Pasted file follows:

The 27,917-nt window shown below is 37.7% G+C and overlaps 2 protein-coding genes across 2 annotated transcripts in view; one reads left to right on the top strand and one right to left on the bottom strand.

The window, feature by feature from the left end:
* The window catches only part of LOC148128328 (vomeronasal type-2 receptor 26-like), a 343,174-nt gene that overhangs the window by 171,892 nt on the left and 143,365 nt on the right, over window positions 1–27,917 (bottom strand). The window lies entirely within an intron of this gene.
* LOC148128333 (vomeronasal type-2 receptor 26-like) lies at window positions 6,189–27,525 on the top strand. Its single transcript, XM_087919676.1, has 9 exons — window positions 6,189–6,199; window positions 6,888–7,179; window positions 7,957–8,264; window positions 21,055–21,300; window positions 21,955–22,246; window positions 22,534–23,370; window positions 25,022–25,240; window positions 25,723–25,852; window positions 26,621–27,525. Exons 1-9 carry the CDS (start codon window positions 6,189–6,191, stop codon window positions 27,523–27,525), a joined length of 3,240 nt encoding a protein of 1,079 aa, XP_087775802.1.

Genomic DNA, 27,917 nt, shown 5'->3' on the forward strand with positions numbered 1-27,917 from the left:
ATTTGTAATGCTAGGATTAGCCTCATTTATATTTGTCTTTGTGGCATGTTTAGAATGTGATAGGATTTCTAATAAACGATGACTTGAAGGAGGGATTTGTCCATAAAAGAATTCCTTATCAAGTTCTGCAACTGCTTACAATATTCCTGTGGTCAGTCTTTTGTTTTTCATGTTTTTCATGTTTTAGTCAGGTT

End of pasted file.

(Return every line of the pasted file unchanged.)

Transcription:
The 27,917-nt window shown below is 37.7% G+C and overlaps 2 protein-coding genes across 2 annotated transcripts in view; one reads left to right on the top strand and one right to left on the bottom strand.

The window, feature by feature from the left end:
* The window catches only part of LOC148128328 (vomeronasal type-2 receptor 26-like), a 343,174-nt gene that overhangs the window by 171,892 nt on the left and 143,365 nt on the right, over window positions 1–27,917 (bottom strand). The window lies entirely within an intron of this gene.
* LOC148128333 (vomeronasal type-2 receptor 26-like) lies at window positions 6,189–27,525 on the top strand. Its single transcript, XM_087919676.1, has 9 exons — window positions 6,189–6,199; window positions 6,888–7,179; window positions 7,957–8,264; window positions 21,055–21,300; window positions 21,955–22,246; window positions 22,534–23,370; window positions 25,022–25,240; window positions 25,723–25,852; window positions 26,621–27,525. Exons 1-9 carry the CDS (start codon window positions 6,189–6,191, stop codon window positions 27,523–27,525), a joined length of 3,240 nt encoding a protein of 1,079 aa, XP_087775802.1.

Genomic DNA, 27,917 nt, shown 5'->3' on the forward strand with positions numbered 1-27,917 from the left:
ATTTGTAATGCTAGGATTAGCCTCATTTATATTTGTCTTTGTGGCATGTTTAGAATGTGATAGGATTTCTAATAAACGATGACTTGAAGGAGGGATTTGTCCATAAAAGAATTCCTTATCAAGTTCTGCAACTGCTTACAATATTCCTGTGGTCAGTCTTTTGTTTTTCATGTTTTTCATGTTTTAGTCAGGTT